CAROL O’Brien has raised enough money to buy 12 swags for those “sleeping rough” on the southern peninsula.
The swags sell for about $100 each and make sleeping safer and more comfortable.
Ms O’Brien belongs to the Wednesday Night Rosebud Community Group that meets at the New Peninsula Baptist Church. There, low income people with life struggles can come for a meal, learn how to support one another and make a difference within their community.
Rosebud Community Group team leader Mark Matthews said Ms O’Brien has “not had the easiest of journeys with housing over the past 10 years and has experienced homelessness herself”.
She has lived in rooming houses, which have proven to be unsafe, particularly for women. She now lives in a small caravan in a Rosebud caravan park.
She can’t afford to pay market rates for private rental and so obtaining a higher standard of housing is not an easy option. She is on the waiting list for public housing.
But her own plight has not stopped Ms O’Brien from being a strong advocate for those experiencing homelessness in the Rosebud Community Group, and the wider Rosebud community. Mr Matthews said her struggles with housing had motivated a “deep empathy” for those who are sleeping rough.
“She is an amazing example of how anyone with a vision and passion for social justice can impact those less fortunate than themselves,” he said.
“She demonstrates that you don’t need to have wealth to make a powerful and positive difference in your local community.”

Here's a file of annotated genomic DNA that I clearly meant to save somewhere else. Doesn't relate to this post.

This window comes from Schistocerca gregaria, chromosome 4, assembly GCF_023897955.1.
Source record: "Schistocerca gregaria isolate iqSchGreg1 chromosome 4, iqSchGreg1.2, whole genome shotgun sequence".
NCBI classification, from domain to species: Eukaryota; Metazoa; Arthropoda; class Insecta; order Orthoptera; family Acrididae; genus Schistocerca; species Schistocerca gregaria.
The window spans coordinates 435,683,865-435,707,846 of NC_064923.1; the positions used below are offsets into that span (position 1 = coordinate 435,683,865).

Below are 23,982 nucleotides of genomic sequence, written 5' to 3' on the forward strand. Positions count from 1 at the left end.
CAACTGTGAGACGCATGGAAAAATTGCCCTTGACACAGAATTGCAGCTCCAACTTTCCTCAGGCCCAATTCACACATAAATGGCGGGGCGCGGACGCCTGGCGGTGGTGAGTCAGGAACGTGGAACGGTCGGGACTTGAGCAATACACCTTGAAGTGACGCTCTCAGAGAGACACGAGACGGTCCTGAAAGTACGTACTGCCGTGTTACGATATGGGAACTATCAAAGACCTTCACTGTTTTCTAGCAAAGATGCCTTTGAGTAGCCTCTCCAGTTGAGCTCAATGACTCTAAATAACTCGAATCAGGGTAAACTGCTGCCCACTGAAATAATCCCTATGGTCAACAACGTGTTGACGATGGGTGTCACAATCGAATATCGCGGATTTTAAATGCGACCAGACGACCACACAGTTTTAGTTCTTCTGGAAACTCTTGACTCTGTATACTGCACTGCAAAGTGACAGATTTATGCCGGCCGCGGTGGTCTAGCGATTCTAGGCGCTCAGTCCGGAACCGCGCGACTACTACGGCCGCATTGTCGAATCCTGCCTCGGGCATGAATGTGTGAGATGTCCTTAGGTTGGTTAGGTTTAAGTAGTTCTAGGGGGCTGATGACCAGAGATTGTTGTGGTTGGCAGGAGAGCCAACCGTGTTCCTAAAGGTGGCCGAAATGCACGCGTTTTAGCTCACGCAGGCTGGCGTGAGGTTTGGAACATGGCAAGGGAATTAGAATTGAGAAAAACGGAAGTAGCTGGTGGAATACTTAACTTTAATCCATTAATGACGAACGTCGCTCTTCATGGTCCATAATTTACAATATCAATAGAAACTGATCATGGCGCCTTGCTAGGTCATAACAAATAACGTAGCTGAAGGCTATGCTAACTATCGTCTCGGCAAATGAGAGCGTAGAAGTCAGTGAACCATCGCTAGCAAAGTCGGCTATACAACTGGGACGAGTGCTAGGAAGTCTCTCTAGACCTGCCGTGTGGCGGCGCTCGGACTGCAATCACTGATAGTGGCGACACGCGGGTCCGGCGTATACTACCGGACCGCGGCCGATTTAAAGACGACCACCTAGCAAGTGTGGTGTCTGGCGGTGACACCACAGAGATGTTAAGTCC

Ms O’Brien started raising money three months ago by selling cards at Wednesday Night Community Group meetings where part of the proceeds going charity and “tin rattling”.
“Homeless people lose their dignity because they usually wear the same clothes and rarely have use of a shower and laundry which also identifies them as homeless,” Ms O’Brien said.
“They carry their belongings in a trolley or bag and blanket. They cannot hide the fact that they are homeless. They suffer from chest infections, hypothermia, frost bite, trench foot, skin infections and mental health issues, which affects homeless people even more so because of their living rough.
“Society discriminates, shuns and can also physically and verbally abuse them. They lose trust in people which encourages more isolation impacting upon their mental health.”
Mr Matthew’s said Ms O’Brien’s goal had been to raise enough money to buy two swags by the end of this year. “Through her dedication and persistence she has raised enough to buy 12 swags,” he said.
“For a homeless person, receiving a backpack swag will provide a sense of dignity, self-esteem, renewed hope and, hopefully, the understanding that someone cares about them.
“The backpack also provides security for better sleeping and it can improve a person’s health by providing protection from the elements.”
Australian Bureau of Statistics show that, on any given night, more than 100,000 people sleep rough or in inadequate housing. Rosebud is not quarantined from this struggle.